Mirror Display – Hardware

This project has been a long time in the making. A couple years ago, I initiated the process of creating a mirror display with an old mirror, a new two way mirror I acquired online, and a cheap tablet. Unfortunately an old android tablet wasn't great for this project, for multiple reasons. This article will concentrate on resurrecting that project, and specifically the hardware part of this project.

As seen and productized many places on the internet, this project is to build a mirror, which when activated shows a screen from behind it, and then when disabled disappears again completely. I have found this to be pretty cool since the first time I saw it, and this is the first time I have a real plan on building a decent solution. My intent here is to build a screen that can show me supplemental information in the morning while I am getting ready, such as the weather, my schedule for the day, or just a photo memory of the family.

Mirror Display 4-Pack

Finished Mirror hanging in Bathroom. Upper Left - Display Off, Upper right - Display On, Bottom Left - Zoom In on Display, Bottom Right - Back of Mirror when complete (without RaspberryPi attached)

This was the easiest step. This mirror is one of two matching mirrors that I had in my bathroom previously. As mentioned, years ago, I replaced the mirror in it with a 2-way mirror, and put a tablet behind it. The first step here was to remove the old tablet, and to start getting it prepared.

Recently I found an inexpensive Raspberry Pi screen with the SunFounder 7'' 1024×600 LCD Screen, that with a Raspberry Pi (Zero W) would make a great replacement for the old tablet. Full control of what is displayed, and full capability to automate and update device as needed.


The first step here was to get the mirror ready for the project. This included taking down the mirror, removing the old back (which as you can see, was not a quality job before), and removing the tablet/cardboard behind the glass.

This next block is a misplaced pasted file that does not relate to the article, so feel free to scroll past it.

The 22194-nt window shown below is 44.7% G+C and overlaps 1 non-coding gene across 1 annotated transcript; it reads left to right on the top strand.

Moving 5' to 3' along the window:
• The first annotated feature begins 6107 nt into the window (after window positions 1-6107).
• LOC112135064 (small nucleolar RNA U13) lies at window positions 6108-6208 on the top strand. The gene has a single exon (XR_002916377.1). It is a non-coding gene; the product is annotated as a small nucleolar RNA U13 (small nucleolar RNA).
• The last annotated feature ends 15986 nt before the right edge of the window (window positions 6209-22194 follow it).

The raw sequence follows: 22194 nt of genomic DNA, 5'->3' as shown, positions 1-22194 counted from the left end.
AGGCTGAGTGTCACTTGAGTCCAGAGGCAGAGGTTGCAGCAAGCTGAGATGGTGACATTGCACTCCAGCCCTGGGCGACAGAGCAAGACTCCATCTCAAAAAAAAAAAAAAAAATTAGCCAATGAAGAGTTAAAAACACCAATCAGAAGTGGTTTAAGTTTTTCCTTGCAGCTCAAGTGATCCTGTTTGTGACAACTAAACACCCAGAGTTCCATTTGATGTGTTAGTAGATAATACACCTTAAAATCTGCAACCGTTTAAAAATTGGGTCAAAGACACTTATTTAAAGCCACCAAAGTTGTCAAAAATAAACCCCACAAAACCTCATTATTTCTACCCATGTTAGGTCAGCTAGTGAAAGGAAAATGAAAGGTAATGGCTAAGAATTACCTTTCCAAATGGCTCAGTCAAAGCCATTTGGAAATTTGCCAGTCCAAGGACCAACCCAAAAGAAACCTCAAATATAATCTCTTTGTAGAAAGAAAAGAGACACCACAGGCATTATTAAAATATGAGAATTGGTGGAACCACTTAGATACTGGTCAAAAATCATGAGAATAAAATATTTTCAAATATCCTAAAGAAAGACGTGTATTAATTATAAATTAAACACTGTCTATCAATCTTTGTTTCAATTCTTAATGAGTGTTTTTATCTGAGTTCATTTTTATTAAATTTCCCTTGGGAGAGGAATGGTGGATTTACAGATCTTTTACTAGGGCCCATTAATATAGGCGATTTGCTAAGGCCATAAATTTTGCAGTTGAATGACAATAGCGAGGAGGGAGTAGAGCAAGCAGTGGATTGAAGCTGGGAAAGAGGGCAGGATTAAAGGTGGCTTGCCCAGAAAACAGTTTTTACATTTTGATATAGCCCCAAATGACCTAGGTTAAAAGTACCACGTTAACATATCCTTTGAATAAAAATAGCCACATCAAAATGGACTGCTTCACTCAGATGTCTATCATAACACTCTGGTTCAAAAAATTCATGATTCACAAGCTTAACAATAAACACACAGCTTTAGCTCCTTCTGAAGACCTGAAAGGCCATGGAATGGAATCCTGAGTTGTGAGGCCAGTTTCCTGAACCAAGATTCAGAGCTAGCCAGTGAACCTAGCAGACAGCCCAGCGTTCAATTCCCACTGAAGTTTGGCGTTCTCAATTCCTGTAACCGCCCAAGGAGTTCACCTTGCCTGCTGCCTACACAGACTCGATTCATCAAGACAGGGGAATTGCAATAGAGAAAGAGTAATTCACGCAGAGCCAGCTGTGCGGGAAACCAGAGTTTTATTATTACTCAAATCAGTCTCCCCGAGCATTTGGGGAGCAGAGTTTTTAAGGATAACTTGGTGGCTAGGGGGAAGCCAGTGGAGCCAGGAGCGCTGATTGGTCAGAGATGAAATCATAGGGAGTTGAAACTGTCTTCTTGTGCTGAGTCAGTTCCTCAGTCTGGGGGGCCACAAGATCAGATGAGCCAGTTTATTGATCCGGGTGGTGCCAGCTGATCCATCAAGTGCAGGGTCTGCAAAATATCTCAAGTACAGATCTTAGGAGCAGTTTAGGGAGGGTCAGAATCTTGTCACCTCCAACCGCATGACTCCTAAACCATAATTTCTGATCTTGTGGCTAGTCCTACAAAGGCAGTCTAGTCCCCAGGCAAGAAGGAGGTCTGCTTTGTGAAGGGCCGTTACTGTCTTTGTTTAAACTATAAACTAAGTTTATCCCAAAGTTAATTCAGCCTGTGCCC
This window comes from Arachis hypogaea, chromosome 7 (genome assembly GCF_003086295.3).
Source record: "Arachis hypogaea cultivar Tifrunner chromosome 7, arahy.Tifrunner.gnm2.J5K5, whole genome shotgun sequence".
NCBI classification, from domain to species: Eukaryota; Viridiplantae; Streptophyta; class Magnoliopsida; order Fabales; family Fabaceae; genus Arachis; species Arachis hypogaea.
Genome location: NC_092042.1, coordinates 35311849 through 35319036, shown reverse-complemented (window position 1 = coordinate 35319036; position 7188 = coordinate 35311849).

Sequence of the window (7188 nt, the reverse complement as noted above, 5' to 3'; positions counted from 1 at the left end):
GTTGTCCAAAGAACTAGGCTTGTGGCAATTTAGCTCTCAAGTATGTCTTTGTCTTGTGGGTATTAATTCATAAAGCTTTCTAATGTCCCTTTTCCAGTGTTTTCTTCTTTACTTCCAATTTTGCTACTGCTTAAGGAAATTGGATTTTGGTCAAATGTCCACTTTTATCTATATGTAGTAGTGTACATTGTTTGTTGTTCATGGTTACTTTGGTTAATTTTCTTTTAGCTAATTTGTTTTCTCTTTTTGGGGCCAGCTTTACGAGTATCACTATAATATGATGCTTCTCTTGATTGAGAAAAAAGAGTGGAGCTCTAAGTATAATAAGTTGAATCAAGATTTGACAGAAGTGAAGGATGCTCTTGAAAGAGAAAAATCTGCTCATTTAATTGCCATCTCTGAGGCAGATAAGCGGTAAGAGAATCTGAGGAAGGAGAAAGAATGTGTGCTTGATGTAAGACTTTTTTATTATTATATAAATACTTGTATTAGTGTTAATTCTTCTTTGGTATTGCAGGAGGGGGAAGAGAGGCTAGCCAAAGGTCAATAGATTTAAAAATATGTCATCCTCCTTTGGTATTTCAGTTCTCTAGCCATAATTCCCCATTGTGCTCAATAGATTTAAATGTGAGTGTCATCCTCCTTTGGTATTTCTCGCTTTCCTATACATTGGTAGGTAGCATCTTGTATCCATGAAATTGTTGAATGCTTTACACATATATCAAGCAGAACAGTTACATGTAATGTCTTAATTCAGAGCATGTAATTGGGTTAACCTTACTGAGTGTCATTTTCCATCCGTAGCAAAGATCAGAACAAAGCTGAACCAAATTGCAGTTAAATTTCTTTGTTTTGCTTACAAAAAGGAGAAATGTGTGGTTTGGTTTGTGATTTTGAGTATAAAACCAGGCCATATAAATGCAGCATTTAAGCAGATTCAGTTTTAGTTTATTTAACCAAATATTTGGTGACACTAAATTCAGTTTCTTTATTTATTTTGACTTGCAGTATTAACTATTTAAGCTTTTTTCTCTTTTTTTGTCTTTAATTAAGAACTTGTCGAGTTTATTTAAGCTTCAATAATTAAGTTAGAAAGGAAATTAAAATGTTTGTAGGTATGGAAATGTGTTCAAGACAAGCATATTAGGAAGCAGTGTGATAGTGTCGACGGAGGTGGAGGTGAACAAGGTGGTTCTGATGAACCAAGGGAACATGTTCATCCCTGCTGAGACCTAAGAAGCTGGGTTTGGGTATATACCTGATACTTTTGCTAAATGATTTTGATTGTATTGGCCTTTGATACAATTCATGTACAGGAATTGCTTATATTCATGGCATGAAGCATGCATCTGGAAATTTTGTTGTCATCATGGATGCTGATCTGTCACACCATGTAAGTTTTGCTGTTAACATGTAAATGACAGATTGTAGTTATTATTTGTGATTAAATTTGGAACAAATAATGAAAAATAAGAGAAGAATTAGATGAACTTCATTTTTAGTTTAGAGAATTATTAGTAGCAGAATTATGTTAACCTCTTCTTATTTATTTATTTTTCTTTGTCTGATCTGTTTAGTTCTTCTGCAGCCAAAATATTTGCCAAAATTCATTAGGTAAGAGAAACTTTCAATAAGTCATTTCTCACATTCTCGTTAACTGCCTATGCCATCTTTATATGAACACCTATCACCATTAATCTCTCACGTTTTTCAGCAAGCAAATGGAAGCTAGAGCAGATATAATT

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Glass Preparation
One of the problems I encountered before, was that with the light cardboard behind the glass, in some cases when the sun shined directly on the glass, it would reflect from the cardboard which would make the cardboard visible from in front of the mirror. To solve this problem, I decided to spray paint the back of the glass that would contain the screen and leave only the screen area exposed. To do this, I first taped off the area where the screen would go, spray painted the exposed areas black, and then removed the tape to expose the glass.

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Screen Mounting
Now that the mirror is prepared, the next step was to test the display, and then mount it on the mirror. To test the screen, I attached it to a Raspberry Pi with software that I will discuss in a followup post. After testing was complete, I used a couple brackets purchased from Home Depot, to position the screen directly over the exposed mirror area. This was done while the screen was on to position in exactly the right spot.

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To finish off the mirror, the cardboard was added back to the mirror for a needed buffer, and a new piece of backing was mounted to the back of the mirror (with a space for the connectors of the display, and room for inserting the Raspberry Pi). From there, the Raspberry Pi was inserted, cables were connected, power was plugged in, and the device booted.

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Success! Raspberry Pi is booting, and I am able to enable and disable the screen programmatically.


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